Hilltop: A Literary Paper. Volume 1 Number 3
[Poems by Hubert Witheford]
1 Lake Seen Through Pine Branches
Yielding beneath their cones
The branches bend to the lake.
They almost touch the face
Of the water weighted with dreams.
Austere the embrace
Of the circling boughs of the pine-trees
About some swans and an island,
About an image that seems
Set on a screen of silk.
2 The Words
Marked on the broad white page
The patterned signs remain,
The still memorial
Of life's rash flood.
The sweaty strivings of the heart,
The ripe fruit yielding to the tongue,
The weight of water pouring down
From panic's over-toppling wave
Through time are falling,
Far, far away
Down depths of being lost to me.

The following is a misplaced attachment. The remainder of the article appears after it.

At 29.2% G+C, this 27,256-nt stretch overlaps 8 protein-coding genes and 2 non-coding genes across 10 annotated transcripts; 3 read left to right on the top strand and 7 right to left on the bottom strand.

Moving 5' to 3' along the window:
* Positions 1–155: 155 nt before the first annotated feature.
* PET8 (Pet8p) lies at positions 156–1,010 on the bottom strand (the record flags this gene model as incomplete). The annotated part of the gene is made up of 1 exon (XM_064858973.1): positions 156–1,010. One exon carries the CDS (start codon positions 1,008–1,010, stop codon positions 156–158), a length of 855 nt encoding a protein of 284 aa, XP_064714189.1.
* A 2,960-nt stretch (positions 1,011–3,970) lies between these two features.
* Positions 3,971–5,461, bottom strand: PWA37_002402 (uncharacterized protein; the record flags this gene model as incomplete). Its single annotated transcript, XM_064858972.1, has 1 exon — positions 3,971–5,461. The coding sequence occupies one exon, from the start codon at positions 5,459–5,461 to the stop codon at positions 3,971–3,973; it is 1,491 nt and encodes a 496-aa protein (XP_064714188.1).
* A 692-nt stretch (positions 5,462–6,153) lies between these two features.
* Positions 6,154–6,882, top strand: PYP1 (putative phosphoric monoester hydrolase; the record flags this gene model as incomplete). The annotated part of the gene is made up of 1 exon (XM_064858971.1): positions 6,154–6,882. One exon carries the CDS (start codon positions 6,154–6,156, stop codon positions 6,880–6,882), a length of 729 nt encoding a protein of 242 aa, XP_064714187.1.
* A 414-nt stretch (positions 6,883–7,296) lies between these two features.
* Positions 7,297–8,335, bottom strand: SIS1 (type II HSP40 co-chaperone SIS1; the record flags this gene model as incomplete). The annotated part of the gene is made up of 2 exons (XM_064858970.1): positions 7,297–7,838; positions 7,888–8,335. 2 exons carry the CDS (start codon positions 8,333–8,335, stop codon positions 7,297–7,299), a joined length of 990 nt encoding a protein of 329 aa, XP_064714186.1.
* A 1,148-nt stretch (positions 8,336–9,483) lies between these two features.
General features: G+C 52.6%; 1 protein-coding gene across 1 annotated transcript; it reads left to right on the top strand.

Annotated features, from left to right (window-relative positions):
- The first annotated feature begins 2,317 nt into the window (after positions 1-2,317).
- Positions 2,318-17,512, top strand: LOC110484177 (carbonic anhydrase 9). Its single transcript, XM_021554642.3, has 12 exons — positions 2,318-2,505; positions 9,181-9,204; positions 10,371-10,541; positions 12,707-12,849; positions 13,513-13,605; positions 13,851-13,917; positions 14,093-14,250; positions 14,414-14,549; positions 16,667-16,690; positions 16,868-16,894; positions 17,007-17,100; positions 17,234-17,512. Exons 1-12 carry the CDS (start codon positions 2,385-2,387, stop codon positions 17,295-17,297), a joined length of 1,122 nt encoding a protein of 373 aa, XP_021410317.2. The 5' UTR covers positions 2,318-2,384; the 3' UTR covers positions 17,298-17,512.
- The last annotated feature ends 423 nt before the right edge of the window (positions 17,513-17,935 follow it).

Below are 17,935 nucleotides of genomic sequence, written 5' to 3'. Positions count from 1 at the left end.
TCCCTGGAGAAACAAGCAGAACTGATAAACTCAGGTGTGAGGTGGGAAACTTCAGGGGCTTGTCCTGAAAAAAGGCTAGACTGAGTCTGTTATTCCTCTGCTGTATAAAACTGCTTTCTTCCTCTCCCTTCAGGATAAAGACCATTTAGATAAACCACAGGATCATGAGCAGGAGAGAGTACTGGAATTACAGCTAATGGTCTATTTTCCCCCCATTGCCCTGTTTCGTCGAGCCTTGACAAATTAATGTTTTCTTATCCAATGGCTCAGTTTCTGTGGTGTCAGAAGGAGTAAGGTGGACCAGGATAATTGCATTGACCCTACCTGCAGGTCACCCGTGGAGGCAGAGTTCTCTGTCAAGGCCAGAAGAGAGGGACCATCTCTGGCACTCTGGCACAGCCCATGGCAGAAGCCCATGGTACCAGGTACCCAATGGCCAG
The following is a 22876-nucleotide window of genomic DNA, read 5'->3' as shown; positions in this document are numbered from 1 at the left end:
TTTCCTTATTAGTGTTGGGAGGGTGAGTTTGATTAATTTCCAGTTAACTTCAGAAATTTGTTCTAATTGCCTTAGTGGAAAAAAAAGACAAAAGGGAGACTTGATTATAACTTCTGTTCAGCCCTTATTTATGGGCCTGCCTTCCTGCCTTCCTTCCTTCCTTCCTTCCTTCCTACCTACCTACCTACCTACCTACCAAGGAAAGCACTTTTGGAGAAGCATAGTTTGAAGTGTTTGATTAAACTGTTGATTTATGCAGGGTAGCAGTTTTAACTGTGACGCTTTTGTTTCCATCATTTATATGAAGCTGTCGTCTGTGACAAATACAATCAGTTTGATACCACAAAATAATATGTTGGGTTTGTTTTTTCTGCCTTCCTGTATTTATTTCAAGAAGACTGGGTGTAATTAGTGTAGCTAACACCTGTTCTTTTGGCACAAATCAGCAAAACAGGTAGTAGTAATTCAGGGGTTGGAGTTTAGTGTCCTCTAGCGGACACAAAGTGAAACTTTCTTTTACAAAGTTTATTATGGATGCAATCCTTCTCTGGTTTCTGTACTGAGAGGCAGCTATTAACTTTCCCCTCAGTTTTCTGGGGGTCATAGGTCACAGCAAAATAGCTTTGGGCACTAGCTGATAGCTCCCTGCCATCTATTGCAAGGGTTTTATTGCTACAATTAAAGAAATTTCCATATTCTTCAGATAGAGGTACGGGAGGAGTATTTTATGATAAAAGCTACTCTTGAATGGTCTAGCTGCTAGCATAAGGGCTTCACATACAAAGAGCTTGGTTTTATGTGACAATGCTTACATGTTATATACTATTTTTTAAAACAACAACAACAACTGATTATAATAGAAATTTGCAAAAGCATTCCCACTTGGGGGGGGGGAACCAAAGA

Here is the marble of the mind,
The freed, the consummated voice
That echoes strangely that far flight.
3 The Magnolia Tree
Forth from earth's opened side
The slow, slow fountain plays,
Its twisted streams of wood
Flowing to the measure of a giant time
To statelier music than our lives may know.
And on their currents' crest
Green leaves, white petals foam
Through whose fragility
The rapid pulse of spring
Beats with a fairer and more fatal stroke
Than, in our veins, its keenest rage achieved.